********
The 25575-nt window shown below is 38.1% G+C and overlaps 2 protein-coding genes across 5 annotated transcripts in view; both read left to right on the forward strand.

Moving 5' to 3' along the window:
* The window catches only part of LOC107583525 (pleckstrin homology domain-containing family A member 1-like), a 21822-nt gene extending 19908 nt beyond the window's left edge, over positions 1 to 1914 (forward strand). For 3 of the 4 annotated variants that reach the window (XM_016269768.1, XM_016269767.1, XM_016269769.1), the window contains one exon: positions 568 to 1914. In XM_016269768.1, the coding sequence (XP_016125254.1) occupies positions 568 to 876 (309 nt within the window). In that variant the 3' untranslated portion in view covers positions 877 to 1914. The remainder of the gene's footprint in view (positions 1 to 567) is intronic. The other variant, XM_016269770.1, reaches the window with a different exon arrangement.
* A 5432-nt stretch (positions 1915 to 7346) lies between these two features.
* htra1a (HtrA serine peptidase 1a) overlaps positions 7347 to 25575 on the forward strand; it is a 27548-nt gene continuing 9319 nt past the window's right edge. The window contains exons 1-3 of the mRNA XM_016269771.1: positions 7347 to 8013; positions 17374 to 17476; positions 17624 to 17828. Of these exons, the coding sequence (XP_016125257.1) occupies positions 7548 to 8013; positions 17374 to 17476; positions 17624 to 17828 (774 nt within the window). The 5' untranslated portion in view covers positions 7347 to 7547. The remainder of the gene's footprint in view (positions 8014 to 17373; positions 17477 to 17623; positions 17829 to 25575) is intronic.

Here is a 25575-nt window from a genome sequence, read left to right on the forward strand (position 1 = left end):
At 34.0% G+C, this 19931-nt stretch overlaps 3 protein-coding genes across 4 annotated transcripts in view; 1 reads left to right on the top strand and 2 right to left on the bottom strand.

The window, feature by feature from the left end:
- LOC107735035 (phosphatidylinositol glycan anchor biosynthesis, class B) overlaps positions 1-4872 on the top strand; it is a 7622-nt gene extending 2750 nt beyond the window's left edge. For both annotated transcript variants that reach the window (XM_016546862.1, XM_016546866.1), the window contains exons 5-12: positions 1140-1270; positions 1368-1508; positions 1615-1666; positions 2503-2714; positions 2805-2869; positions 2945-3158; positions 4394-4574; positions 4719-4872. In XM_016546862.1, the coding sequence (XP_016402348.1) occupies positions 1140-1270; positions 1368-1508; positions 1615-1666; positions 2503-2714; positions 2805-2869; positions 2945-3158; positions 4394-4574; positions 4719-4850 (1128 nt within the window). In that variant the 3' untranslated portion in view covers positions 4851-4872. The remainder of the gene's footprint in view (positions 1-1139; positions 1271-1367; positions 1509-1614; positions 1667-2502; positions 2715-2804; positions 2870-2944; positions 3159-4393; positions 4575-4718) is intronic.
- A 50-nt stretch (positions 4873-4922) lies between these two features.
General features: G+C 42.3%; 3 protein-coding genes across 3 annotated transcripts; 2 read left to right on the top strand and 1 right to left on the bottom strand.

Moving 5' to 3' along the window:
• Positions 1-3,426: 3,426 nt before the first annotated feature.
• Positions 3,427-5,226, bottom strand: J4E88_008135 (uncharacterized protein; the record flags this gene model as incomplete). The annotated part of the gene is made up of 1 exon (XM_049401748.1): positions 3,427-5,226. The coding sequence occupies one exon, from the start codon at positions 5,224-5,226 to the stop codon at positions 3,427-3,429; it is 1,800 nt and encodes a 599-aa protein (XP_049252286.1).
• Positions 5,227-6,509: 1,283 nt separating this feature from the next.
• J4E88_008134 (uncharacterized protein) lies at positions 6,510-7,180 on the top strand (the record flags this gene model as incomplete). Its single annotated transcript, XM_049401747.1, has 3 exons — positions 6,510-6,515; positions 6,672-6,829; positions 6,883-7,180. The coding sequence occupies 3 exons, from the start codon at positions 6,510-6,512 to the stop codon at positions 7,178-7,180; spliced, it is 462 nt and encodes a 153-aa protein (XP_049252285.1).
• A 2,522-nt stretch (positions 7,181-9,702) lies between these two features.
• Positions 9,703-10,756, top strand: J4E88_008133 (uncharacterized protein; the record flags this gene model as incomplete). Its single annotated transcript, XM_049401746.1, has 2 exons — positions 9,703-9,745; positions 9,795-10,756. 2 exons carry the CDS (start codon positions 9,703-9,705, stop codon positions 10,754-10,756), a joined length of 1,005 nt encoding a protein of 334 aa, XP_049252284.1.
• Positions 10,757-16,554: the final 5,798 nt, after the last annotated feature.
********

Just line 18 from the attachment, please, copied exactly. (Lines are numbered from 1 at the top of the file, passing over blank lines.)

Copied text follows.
• Positions 9,703-10,756, top strand: J4E88_008133 (uncharacterized protein; the record flags this gene model as incomplete). Its single annotated transcript, XM_049401746.1, has 2 exons — positions 9,703-9,745; positions 9,795-10,756. 2 exons carry the CDS (start codon positions 9,703-9,705, stop codon positions 10,754-10,756), a joined length of 1,005 nt encoding a protein of 334 aa, XP_049252284.1.